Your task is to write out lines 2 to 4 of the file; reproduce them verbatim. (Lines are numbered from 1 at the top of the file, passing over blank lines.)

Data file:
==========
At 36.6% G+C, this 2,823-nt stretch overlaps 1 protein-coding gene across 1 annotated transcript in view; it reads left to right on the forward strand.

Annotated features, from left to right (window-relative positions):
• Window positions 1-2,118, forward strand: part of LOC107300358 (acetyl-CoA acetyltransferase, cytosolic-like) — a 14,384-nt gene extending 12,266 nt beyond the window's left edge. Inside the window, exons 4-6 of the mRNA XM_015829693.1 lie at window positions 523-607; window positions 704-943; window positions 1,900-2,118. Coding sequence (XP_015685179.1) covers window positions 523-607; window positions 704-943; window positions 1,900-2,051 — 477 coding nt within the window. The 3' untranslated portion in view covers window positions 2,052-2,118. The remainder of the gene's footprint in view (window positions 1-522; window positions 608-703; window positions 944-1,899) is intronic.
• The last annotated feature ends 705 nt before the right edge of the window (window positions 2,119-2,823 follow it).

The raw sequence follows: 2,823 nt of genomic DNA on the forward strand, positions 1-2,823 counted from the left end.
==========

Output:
Annotated features, from left to right (window-relative positions):
• Window positions 1-2,118, forward strand: part of LOC107300358 (acetyl-CoA acetyltransferase, cytosolic-like) — a 14,384-nt gene extending 12,266 nt beyond the window's left edge. Inside the window, exons 4-6 of the mRNA XM_015829693.1 lie at window positions 523-607; window positions 704-943; window positions 1,900-2,118. Coding sequence (XP_015685179.1) covers window positions 523-607; window positions 704-943; window positions 1,900-2,051 — 477 coding nt within the window. The 3' untranslated portion in view covers window positions 2,052-2,118. The remainder of the gene's footprint in view (window positions 1-522; window positions 608-703; window positions 944-1,899) is intronic.
• The last annotated feature ends 705 nt before the right edge of the window (window positions 2,119-2,823 follow it).